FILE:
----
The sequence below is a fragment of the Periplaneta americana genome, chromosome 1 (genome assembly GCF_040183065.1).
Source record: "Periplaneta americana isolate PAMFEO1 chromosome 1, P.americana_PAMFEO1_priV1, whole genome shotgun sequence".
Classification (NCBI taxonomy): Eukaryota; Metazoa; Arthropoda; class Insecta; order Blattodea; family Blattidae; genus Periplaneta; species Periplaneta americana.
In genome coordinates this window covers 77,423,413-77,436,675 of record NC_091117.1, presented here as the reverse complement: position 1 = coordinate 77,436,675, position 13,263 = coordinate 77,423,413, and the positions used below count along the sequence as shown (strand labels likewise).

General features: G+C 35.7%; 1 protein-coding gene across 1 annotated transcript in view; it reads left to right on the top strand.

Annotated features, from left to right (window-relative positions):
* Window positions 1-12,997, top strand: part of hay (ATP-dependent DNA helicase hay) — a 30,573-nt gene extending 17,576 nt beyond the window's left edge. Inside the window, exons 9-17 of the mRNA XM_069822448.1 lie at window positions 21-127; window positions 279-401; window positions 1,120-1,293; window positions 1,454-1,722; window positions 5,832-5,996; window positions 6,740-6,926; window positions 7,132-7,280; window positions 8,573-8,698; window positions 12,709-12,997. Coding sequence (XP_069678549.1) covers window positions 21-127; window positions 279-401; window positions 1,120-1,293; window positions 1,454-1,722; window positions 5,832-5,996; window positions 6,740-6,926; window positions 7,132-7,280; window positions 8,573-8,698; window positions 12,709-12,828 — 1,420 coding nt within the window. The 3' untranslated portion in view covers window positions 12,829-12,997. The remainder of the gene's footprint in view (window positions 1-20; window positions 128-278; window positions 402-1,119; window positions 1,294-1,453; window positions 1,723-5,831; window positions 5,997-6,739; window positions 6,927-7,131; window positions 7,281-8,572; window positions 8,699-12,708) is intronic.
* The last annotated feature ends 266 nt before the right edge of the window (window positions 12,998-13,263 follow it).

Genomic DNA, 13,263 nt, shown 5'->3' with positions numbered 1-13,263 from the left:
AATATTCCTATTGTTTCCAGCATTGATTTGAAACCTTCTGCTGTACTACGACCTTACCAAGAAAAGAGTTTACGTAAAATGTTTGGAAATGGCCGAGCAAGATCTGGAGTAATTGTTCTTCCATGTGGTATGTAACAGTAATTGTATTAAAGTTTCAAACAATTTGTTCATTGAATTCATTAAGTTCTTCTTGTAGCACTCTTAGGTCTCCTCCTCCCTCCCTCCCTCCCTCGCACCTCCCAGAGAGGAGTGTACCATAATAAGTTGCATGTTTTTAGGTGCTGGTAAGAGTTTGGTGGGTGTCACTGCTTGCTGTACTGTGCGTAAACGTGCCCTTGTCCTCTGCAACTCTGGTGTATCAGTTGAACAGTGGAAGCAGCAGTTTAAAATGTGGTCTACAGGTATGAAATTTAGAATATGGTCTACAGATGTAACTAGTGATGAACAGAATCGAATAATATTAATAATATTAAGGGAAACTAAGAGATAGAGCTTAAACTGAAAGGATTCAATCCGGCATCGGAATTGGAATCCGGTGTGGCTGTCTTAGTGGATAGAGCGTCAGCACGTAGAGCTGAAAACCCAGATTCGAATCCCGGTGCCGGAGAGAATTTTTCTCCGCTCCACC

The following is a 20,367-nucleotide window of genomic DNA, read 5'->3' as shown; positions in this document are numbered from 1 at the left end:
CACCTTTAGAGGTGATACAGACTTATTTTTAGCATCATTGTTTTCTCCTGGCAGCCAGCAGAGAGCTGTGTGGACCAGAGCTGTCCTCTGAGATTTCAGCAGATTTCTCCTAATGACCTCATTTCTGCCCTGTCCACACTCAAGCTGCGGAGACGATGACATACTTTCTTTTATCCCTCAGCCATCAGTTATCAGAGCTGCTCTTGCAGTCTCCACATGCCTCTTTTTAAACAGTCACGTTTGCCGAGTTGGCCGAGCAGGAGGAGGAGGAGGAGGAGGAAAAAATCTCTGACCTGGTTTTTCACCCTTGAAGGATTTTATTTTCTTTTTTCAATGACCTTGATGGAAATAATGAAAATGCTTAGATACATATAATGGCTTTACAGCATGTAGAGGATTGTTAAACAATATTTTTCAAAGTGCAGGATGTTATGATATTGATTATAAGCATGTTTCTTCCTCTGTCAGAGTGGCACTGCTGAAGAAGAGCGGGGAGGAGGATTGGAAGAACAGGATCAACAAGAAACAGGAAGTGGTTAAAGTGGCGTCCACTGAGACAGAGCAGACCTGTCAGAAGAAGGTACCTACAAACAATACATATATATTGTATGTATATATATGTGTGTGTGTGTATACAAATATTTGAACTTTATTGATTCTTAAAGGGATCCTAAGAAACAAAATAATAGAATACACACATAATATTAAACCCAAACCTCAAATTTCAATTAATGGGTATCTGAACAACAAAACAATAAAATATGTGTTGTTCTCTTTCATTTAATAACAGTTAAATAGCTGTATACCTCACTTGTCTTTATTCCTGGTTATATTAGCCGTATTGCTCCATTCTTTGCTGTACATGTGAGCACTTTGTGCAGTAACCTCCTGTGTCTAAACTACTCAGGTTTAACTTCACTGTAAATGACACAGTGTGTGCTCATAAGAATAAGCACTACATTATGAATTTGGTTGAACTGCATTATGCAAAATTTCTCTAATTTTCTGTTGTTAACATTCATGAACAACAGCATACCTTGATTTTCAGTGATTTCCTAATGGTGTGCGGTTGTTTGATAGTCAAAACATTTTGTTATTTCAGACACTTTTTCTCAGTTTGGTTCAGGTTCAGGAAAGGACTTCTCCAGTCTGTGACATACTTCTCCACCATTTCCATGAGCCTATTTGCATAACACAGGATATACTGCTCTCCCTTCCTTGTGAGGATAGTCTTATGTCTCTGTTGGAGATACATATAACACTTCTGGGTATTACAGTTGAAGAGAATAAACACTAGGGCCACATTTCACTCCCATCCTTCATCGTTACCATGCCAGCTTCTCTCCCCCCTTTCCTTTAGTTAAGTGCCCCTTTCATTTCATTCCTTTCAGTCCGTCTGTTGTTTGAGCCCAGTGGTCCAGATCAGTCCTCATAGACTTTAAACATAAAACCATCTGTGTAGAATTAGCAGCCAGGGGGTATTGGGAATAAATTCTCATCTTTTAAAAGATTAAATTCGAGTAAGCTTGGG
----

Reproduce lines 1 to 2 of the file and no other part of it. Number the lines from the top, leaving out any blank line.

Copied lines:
The sequence below is a fragment of the Periplaneta americana genome, chromosome 1 (genome assembly GCF_040183065.1).
Source record: "Periplaneta americana isolate PAMFEO1 chromosome 1, P.americana_PAMFEO1_priV1, whole genome shotgun sequence".